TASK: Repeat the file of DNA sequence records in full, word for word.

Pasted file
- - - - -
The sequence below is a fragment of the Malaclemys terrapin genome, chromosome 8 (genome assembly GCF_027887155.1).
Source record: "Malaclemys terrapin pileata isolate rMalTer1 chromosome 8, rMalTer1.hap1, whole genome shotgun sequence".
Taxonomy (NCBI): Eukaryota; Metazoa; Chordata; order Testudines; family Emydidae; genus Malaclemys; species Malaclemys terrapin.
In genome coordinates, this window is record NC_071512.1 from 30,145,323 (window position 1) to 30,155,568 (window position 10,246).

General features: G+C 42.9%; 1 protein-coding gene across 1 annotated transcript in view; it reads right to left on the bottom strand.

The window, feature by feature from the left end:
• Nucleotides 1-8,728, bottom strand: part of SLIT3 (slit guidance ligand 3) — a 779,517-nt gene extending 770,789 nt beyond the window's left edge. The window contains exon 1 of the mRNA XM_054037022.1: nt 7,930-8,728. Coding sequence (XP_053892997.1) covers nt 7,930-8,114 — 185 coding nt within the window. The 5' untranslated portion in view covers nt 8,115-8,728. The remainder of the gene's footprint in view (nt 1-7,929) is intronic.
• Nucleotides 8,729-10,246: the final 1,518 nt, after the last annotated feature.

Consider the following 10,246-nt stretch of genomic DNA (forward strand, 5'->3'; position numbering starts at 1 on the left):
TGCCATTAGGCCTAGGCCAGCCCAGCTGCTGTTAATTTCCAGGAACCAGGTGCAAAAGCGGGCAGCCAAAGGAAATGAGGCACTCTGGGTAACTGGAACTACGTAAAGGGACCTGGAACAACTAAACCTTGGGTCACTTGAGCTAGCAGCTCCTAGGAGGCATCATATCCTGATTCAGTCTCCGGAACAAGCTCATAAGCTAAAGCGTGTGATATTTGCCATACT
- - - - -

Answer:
The sequence below is a fragment of the Malaclemys terrapin genome, chromosome 8 (genome assembly GCF_027887155.1).
Source record: "Malaclemys terrapin pileata isolate rMalTer1 chromosome 8, rMalTer1.hap1, whole genome shotgun sequence".
Taxonomy (NCBI): Eukaryota; Metazoa; Chordata; order Testudines; family Emydidae; genus Malaclemys; species Malaclemys terrapin.
In genome coordinates, this window is record NC_071512.1 from 30,145,323 (window position 1) to 30,155,568 (window position 10,246).

General features: G+C 42.9%; 1 protein-coding gene across 1 annotated transcript in view; it reads right to left on the bottom strand.

The window, feature by feature from the left end:
• Nucleotides 1-8,728, bottom strand: part of SLIT3 (slit guidance ligand 3) — a 779,517-nt gene extending 770,789 nt beyond the window's left edge. The window contains exon 1 of the mRNA XM_054037022.1: nt 7,930-8,728. Coding sequence (XP_053892997.1) covers nt 7,930-8,114 — 185 coding nt within the window. The 5' untranslated portion in view covers nt 8,115-8,728. The remainder of the gene's footprint in view (nt 1-7,929) is intronic.
• Nucleotides 8,729-10,246: the final 1,518 nt, after the last annotated feature.

Consider the following 10,246-nt stretch of genomic DNA (forward strand, 5'->3'; position numbering starts at 1 on the left):
TGCCATTAGGCCTAGGCCAGCCCAGCTGCTGTTAATTTCCAGGAACCAGGTGCAAAAGCGGGCAGCCAAAGGAAATGAGGCACTCTGGGTAACTGGAACTACGTAAAGGGACCTGGAACAACTAAACCTTGGGTCACTTGAGCTAGCAGCTCCTAGGAGGCATCATATCCTGATTCAGTCTCCGGAACAAGCTCATAAGCTAAAGCGTGTGATATTTGCCATACT